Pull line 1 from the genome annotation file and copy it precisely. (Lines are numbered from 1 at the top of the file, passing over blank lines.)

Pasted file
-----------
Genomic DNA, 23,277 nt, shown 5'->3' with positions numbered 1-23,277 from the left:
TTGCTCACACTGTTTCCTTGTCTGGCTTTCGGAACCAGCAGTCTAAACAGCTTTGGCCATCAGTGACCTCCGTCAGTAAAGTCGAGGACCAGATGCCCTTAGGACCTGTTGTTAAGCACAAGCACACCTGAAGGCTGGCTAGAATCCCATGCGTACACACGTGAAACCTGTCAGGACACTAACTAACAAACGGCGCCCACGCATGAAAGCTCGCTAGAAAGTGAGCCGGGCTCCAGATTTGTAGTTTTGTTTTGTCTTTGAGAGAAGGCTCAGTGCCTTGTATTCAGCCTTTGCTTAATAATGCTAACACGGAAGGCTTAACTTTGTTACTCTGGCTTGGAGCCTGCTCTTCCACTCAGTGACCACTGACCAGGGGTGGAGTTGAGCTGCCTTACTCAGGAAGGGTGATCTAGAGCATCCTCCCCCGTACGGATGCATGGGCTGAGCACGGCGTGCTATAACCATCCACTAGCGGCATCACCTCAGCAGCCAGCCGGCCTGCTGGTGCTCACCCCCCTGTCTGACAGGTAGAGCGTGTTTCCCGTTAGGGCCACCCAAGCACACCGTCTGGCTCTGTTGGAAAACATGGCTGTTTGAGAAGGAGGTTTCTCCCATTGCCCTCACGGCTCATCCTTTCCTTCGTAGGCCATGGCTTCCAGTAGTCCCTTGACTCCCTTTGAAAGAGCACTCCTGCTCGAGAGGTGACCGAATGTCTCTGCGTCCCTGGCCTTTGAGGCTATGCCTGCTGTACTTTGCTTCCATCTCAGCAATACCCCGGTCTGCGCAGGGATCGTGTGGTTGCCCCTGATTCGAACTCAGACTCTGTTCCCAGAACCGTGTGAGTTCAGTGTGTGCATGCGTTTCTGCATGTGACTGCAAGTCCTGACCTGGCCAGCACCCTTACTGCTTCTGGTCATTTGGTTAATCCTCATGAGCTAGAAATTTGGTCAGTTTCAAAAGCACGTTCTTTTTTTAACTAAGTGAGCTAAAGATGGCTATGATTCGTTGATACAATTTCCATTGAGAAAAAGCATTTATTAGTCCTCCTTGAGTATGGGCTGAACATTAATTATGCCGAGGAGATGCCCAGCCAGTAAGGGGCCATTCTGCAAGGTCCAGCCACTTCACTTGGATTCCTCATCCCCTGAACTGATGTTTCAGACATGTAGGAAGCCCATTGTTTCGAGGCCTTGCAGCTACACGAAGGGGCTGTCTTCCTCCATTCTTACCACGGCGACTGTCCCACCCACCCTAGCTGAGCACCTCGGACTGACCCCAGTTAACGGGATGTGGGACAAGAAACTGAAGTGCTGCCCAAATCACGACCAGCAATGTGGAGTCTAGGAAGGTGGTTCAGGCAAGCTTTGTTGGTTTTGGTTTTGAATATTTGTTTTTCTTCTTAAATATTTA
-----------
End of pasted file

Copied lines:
Genomic DNA, 23,277 nt, shown 5'->3' with positions numbered 1-23,277 from the left: